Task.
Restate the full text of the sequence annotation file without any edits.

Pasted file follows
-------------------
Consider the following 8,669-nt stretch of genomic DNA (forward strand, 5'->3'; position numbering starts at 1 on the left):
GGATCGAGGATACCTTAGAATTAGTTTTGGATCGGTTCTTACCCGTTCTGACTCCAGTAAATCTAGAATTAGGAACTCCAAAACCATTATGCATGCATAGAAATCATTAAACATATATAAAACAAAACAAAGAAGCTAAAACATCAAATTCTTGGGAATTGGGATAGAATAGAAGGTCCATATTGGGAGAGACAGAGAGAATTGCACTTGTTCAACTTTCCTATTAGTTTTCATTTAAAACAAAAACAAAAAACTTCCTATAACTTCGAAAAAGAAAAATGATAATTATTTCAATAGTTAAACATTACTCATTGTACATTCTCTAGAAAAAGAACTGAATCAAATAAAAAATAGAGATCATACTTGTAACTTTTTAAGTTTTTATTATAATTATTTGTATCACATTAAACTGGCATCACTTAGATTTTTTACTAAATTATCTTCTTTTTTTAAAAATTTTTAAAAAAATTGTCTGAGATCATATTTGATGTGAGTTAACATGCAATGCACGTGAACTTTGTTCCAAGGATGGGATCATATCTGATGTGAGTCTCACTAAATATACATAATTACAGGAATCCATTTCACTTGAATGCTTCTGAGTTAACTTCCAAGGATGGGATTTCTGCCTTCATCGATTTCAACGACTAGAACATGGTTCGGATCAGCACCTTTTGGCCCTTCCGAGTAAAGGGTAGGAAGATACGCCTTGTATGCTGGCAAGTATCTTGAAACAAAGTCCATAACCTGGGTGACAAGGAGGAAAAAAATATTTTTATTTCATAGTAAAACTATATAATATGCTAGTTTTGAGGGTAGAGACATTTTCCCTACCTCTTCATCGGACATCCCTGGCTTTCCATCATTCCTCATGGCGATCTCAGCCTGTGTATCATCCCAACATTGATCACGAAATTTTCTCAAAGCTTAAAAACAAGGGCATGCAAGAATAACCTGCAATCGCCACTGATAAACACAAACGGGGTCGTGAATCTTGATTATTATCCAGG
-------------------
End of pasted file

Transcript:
Consider the following 8,669-nt stretch of genomic DNA (forward strand, 5'->3'; position numbering starts at 1 on the left):
GGATCGAGGATACCTTAGAATTAGTTTTGGATCGGTTCTTACCCGTTCTGACTCCAGTAAATCTAGAATTAGGAACTCCAAAACCATTATGCATGCATAGAAATCATTAAACATATATAAAACAAAACAAAGAAGCTAAAACATCAAATTCTTGGGAATTGGGATAGAATAGAAGGTCCATATTGGGAGAGACAGAGAGAATTGCACTTGTTCAACTTTCCTATTAGTTTTCATTTAAAACAAAAACAAAAAACTTCCTATAACTTCGAAAAAGAAAAATGATAATTATTTCAATAGTTAAACATTACTCATTGTACATTCTCTAGAAAAAGAACTGAATCAAATAAAAAATAGAGATCATACTTGTAACTTTTTAAGTTTTTATTATAATTATTTGTATCACATTAAACTGGCATCACTTAGATTTTTTACTAAATTATCTTCTTTTTTTAAAAATTTTTAAAAAAATTGTCTGAGATCATATTTGATGTGAGTTAACATGCAATGCACGTGAACTTTGTTCCAAGGATGGGATCATATCTGATGTGAGTCTCACTAAATATACATAATTACAGGAATCCATTTCACTTGAATGCTTCTGAGTTAACTTCCAAGGATGGGATTTCTGCCTTCATCGATTTCAACGACTAGAACATGGTTCGGATCAGCACCTTTTGGCCCTTCCGAGTAAAGGGTAGGAAGATACGCCTTGTATGCTGGCAAGTATCTTGAAACAAAGTCCATAACCTGGGTGACAAGGAGGAAAAAAATATTTTTATTTCATAGTAAAACTATATAATATGCTAGTTTTGAGGGTAGAGACATTTTCCCTACCTCTTCATCGGACATCCCTGGCTTTCCATCATTCCTCATGGCGATCTCAGCCTGTGTATCATCCCAACATTGATCACGAAATTTTCTCAAAGCTTAAAAACAAGGGCATGCAAGAATAACCTGCAATCGCCACTGATAAACACAAACGGGGTCGTGAATCTTGATTATTATCCAGG